2.4

12.2

2.4

2.4

0.0

NR

3.0

Ray [7]

2006

143

42.7

15.6

0.0

0.7

4.2

1.4

0.0

Common

NR

NR

Keller [9]

2007

93

50.0

11

14.1

2.2

4.3

5.4

1.1

0.0

0

8.7

Looby [12]

2007

147

24.5

33.6

25.9

0.7

0.0

0.0

0.0

0.7

0

8.1

Kim [27]

2008

50

28.0

9.7

NR

4.0

18.0

2.0

NR

NR

NR

10.4

Given [11]

2008

317

59.3

77

4.1

0.3

0.0

0.3

0.0

0.0

NR

2.6

Ota [18]

2008

118

50.8

10.1

9.3

0.8

NR

2.5

NR

19.5

0

12.3

Seshadri [19]

2008

42

28.6

14

31.0

4.8

0.0

0.0

0.0

0.0

NR

24.6

Total/mean

 

1284

45.9

22.4

10.6

1.0

1.8

2.5

0.9

3.8+

0

14.1

PE pulmonary embolism, DVT deep-vein thrombosis, IVC inferior vena cava, NR not reported

The purpose of this investigation was to evaluate the medium-term (2–4 year) prevalence of recurrent venous thromboembolism (VTE), fracture, and other complications associated with the Gunther Tulip retrievable filter when placed as a permanent device.

Materials and Methods

This retrospective, single-center study was conducted after institutional review board approval was obtained. The study was compliant with the Health Insurance Portability and Accountability Act. The requirement for informed consent for participation in this retrospective study was waived.

Study Design

Consecutive patients who had undergone Gunther Tulip IVC filter placement were identified from hospital billing data at a 400-bed level 1 trauma and tertiary academic medical center from January 2004 through December 2008.

Patient and procedural information was obtained from entries in the electronic medical record (EPIC Systems Corporation, Verona, WI) and picture archiving and communications system (Centricity; GE Healthcare, Waukesha, WI). Information abstracted included demographics, details of the incident VTE event, indication for filter placement (vs. anticoagulation), risk factors for venous thromboembolic disease, retrieval status, the use of pharmacologic anticoagulation, and follow-up clinical data.

Assessment for complications was performed through review of the electronic hospital records, clinic notes, and primary care physician records. Evaluation for asymptomatic IVC filter dysfunction was performed by the investigators’ independent review of all CT studies and radiographic images that included the filter. Other than those cases of filter retrieval or chest CT studies in patients with suspected new or recurrent pulmonary embolism (PE), the imaging studies were invariably obtained for reasons unrelated to the filter. CT images were obtained at a variety of institutions via a variety of techniques. Section collimation was 5 mm or less. If an abnormality was identified, the study with its earliest presence was considered the date of the event, and the medical record was further reviewed to see if there were associated symptoms. Survival data were obtained from hospital records, state death certificates, and the Social Security Death Index. Data were collected in an Excel spreadsheet (Microsoft, Redmond, WA). Review was performed in accordance with the Society of Interventional Radiology reporting standards [22, 23].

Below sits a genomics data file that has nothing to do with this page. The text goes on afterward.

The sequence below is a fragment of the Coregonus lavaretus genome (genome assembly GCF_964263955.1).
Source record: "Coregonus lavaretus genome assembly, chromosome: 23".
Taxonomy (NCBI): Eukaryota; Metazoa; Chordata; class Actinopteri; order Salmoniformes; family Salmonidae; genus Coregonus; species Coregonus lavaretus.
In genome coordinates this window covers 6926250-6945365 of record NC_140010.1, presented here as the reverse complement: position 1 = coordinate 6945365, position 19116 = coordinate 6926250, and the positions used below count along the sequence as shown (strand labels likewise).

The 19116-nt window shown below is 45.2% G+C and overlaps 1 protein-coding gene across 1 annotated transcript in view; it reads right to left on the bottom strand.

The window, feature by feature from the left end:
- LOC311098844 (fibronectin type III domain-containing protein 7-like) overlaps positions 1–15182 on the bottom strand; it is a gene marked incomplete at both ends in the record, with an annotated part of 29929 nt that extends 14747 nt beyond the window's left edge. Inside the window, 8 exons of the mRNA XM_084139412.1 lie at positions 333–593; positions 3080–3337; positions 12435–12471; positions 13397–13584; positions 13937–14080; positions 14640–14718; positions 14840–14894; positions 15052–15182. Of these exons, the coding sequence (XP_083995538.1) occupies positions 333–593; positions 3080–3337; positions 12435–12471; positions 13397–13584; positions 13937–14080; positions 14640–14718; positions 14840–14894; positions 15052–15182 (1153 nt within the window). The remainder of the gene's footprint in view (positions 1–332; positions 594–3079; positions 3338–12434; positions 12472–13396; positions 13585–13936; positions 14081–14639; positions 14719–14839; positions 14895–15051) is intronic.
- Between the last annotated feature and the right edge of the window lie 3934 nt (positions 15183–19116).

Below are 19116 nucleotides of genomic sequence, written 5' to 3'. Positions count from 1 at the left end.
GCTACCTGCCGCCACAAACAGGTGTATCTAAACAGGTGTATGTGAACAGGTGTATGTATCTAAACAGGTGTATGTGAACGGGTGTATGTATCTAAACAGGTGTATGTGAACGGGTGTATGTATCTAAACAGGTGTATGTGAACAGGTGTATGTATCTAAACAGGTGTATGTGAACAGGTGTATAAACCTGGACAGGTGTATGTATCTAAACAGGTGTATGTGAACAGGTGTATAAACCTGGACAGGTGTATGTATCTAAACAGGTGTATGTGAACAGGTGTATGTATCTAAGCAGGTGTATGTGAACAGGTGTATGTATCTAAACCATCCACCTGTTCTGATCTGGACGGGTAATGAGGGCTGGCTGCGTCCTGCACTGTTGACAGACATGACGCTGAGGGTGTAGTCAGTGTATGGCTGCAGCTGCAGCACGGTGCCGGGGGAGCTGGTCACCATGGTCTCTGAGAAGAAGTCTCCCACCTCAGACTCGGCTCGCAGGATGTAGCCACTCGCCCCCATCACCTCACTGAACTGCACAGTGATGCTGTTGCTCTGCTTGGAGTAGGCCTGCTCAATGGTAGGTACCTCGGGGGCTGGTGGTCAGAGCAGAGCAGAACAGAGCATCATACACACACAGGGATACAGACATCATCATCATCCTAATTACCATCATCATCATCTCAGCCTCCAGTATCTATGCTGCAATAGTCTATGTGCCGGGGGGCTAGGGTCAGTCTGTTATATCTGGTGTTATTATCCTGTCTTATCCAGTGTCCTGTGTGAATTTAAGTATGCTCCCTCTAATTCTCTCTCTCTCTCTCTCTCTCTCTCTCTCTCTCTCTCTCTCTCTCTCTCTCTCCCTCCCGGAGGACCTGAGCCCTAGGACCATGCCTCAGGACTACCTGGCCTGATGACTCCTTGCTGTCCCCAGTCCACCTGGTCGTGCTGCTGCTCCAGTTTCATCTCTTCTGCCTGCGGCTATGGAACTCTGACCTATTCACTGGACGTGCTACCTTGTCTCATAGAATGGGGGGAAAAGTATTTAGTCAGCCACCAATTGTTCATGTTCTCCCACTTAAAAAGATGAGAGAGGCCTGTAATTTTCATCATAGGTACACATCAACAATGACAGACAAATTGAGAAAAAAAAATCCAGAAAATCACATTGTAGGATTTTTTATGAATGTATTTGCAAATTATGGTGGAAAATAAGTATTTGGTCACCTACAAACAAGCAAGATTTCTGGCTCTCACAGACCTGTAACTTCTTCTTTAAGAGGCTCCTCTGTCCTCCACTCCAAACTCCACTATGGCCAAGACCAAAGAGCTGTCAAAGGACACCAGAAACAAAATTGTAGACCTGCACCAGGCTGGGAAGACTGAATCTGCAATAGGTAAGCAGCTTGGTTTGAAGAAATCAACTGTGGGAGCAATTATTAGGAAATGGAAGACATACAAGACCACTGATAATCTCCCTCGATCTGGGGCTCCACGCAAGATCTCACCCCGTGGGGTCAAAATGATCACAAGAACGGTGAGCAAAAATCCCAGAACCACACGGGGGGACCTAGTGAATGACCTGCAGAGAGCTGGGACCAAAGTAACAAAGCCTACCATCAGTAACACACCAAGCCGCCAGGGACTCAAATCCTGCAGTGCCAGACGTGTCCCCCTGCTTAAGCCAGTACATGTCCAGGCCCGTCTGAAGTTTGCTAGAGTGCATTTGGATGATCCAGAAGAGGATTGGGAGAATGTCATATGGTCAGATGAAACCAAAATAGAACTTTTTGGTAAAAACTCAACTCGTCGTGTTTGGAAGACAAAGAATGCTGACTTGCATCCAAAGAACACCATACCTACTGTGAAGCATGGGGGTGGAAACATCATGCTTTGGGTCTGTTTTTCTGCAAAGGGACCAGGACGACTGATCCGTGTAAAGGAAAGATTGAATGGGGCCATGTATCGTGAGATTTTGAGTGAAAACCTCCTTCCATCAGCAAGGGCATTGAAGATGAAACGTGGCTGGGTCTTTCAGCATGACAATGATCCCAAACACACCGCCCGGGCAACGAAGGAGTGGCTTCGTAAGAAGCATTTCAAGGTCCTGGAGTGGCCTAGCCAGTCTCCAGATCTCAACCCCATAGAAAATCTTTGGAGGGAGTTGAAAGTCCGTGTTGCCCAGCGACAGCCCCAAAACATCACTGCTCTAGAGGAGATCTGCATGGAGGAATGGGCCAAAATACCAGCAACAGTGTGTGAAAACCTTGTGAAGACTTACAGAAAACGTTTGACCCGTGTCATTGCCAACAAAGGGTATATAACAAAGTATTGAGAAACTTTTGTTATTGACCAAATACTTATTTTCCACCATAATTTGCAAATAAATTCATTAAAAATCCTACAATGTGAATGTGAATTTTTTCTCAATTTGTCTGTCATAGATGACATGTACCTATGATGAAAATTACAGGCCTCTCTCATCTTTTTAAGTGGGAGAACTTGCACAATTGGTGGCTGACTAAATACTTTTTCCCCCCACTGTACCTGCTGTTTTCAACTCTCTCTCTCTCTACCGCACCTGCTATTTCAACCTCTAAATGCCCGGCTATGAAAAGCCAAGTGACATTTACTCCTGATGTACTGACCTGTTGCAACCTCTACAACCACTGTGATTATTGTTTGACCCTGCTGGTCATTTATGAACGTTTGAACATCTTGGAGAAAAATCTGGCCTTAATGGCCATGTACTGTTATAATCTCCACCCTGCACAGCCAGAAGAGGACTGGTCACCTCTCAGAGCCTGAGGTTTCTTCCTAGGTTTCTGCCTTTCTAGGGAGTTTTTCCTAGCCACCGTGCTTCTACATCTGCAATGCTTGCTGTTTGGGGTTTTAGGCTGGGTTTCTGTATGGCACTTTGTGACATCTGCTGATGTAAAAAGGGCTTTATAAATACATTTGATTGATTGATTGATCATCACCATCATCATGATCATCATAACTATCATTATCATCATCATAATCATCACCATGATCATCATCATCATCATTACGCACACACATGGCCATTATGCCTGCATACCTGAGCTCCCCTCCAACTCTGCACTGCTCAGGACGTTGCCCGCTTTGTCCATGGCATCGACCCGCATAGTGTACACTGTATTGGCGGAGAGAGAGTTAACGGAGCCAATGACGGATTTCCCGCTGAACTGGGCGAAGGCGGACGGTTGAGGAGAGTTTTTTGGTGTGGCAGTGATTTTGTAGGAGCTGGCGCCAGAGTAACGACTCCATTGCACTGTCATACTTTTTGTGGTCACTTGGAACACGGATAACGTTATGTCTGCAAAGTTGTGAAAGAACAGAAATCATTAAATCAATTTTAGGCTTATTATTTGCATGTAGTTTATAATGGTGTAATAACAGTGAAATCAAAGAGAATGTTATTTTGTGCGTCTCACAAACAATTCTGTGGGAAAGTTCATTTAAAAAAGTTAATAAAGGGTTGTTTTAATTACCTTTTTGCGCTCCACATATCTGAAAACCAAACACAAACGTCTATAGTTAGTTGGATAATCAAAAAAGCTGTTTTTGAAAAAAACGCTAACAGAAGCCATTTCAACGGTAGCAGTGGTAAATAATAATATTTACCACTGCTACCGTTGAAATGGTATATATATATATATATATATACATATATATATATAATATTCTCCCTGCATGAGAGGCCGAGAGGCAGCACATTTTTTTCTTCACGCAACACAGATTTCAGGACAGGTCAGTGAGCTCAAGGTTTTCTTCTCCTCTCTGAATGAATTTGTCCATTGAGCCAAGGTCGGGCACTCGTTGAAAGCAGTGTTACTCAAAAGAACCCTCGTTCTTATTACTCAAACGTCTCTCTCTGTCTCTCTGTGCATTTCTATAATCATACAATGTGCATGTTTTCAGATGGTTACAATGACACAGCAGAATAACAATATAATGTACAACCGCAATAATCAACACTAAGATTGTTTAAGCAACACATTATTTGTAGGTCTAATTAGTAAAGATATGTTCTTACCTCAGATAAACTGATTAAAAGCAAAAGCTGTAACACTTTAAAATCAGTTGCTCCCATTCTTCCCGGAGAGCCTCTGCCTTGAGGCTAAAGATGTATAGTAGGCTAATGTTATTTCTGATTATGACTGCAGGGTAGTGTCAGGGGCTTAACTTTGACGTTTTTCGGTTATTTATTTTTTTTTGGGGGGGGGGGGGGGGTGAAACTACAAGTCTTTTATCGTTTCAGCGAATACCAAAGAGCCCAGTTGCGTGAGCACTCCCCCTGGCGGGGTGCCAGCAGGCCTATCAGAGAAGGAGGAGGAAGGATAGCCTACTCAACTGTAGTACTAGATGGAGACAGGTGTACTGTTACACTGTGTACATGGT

The primary outcome measures were effectiveness and safety. Effectiveness was assessed by the incidence of new objectively documented PE (i.e., positive CT pulmonary angiogram or ventilation–perfusion scan). Safety was measured by the incidence of symptomatic complications of caval thrombosis, filter perforation, migration, and device fracture and/or embolization. The diagnosis of caval thrombosis or filter thrombus required contrast-enhanced CT or venographic documentation. Filter migration was diagnosed if a radiographic image showed a change of at least 2 cm in the position of the filter from the immediate postdeployment position, assessed in relation to an adjacent bony landmark. Filter perforation was defined as axial CT evidence of a filter leg extending at least 3 mm from the caval wall, and identified beyond the caval wall on at least two axial images [24]. Fracture assessment required the availability of a radiograph or CT of the entire filter of sufficient quality to assess the integrity of each of the four primary legs.